Anxiety commonly occurs in the teenage population due to the many changing factors associated with this life stage. Hormonal changes, physical changes to the body, the stressors associated with academic performance, peer pressure, and trying to balance family obligations with maintaining a social life are all common events that teenagers are faced with on a daily basis. Twenty-five percent of 13- to 18-year-olds are known to have mild to moderate anxiety. The lifetime prevalence of severe anxiety disorder is 5.9 percent and girls are more likely than boys to be diagnosed with an anxiety disorder. Anxiety is among the earliest of developing pathologies in young adults and in teenagers, anxiety often overlaps with depression. Teenagers who have anxiety may turn to drugs and/or alcohol as a way to self-medicate and ease their symptoms. Alternatively certain drugs such as cocaine can heighten symptoms of pre-existing anxiety, making it worse. 

Cocaine use among teenagers

Cocaine is an attractive recreational used substance that is commonly snorted intranasally to enhance mood, energy and produce euphoria, otherwise known as a stimulant. Cocaine can be cut or mixed with impure ingredients making it less expensive and even more dangerous. Crack cocaine is the solid crystal form of cocaine and can be smoked or heated down to liquid to be injected. Crack is the most potent form of cocaine and therefore the most dangerous. About six percent of high school students reported abusing crack or cocaine at some point in their lives. In addition, 3.4 percent said that they used the drugs within the last year and 1.3 percent reported cocaine use in the past month. Although cocaine is not considered to be the most popular used or abused drugs among teenagers, cocaine is known to be one of the top five drugs involved in drug-related deaths in most areas in the United States and cocaine is the second most common drug-related emergency room visit after alcohol.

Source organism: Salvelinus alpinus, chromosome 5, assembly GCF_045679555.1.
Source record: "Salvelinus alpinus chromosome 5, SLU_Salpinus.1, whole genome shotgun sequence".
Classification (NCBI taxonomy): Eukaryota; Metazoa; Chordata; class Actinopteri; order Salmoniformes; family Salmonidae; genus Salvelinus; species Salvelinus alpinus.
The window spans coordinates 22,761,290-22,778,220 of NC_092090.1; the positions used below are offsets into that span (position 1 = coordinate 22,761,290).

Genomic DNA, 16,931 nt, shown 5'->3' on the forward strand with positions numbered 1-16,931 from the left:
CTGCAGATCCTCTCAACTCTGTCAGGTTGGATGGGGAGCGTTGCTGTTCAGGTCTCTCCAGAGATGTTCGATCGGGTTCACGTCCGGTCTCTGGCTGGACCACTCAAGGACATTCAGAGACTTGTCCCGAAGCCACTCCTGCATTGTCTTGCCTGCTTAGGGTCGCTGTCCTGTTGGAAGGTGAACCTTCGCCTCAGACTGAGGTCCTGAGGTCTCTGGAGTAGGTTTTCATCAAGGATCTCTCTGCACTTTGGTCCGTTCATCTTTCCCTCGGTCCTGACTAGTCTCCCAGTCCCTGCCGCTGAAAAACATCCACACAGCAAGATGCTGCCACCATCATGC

Signs and symptoms of cocaine toxicity

Acute cocaine toxicity can range from dilated pupils and a racing heart to generalized seizures and cardiac arrest. Depending on the purity and the dosage, death can within two to three minutes to 30 minutes. The following are signs and symptoms of acute cocaine toxicity:

  • Dilated pupils
  • Profuse sweating
  • Elevated heart rate
  • Elevated blood pressure
  • Vertigo
  • Muscle twitching
  • Pseudo hallucinations (cocaine bugs)
  • Euphoria
  • Restlessness
  • Bruxism (grinding of the teeth)
  • Emotionally labile
  • Impending sense of doom
  • Generalized seizures
  • Cardiac arrhythmias
  • Severe hyperthermia

Types of anxiety disorders

There are many types of anxiety disorders that can occur in teenagers. When an anxiety disorder is present along with a substance abuse disorder such as cocaine abuse, this is known as a co-occurring disorder, formerly called dual diagnosis. Withdrawing from cocaine can worsen anxiety resulting in continued cocaine use, which also heightens anxiety symptoms, making this a viscous and difficult circle to beat.  The following are types of anxiety disorders that occur in teenagers:

  • Obsessive-compulsive disorder (OCD): Obsessive-compulsive disorder (OCD) is characterized by intrusive unwanted thoughts known as obsessions that are relieved through repetitive acts known as compulsions.
  • Panic disorder: Characterized by feelings of extreme worry that mimics a life-threatening situation.
  • Social anxiety disorder: Social anxiety disorder is characterized by excessive and lasting fear of social performance situations and activities.
  • Specific phobia: A specific phobia is the intense, irrational fear of a specific object, such as a dog, or a situation, such as flying.
  • Posttraumatic stress disorder (PTSD): Teens with posttraumatic stress disorder, or PTSD, may have intense fear and anxiety; become emotionally numb or easily irritable; or avoid places, people, or activities after experiencing or witnessing a traumatic or life-threatening events
  • General anxiety disorder (GAD): Characterized by excessive worry and fear about a variety of things. Signs and symptoms must be present for at least six months and this disorder must impact the overall functioning of the teenager’s daily activities.

Seeking treatment

Initiating a supportive open dialogue with your teenager is important in order to allow them to trust you and be honest with their situation. Always express your concern and not your anger and explain why you are concerned with their recent behavior. If you highly suspect cocaine abuse then it is wise to seek out professional help from a therapist and from an addiction treatment specialist that specializes in adolescence substance abuse and mental health disorders. Although there is no specific treatment for cocaine addiction, cognitive behavioral therapy and family therapy has shown to help teenagers who battle with substance abuse and mental health disorders. Cocaine intoxication can result in heart attacks and immediate death and therefore it is important to help your teenager seek the proper treatment immediately